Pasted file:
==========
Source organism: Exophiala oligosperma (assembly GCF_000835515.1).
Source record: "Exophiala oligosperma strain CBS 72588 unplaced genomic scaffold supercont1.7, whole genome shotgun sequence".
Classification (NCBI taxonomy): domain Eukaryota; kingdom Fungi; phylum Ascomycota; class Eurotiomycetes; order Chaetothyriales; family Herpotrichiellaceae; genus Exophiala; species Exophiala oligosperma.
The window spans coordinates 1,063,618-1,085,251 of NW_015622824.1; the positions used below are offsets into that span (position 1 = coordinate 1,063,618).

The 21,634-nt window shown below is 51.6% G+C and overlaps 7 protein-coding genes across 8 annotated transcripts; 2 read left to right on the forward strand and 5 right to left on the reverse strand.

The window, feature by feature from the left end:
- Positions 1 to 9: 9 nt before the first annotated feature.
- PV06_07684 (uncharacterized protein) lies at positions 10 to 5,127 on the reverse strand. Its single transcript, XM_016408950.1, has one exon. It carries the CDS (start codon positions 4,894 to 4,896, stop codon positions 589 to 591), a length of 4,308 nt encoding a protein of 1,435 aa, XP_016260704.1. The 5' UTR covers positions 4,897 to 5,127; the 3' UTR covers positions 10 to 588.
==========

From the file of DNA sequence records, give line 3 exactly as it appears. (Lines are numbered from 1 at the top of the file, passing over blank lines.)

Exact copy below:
Classification (NCBI taxonomy): domain Eukaryota; kingdom Fungi; phylum Ascomycota; class Eurotiomycetes; order Chaetothyriales; family Herpotrichiellaceae; genus Exophiala; species Exophiala oligosperma.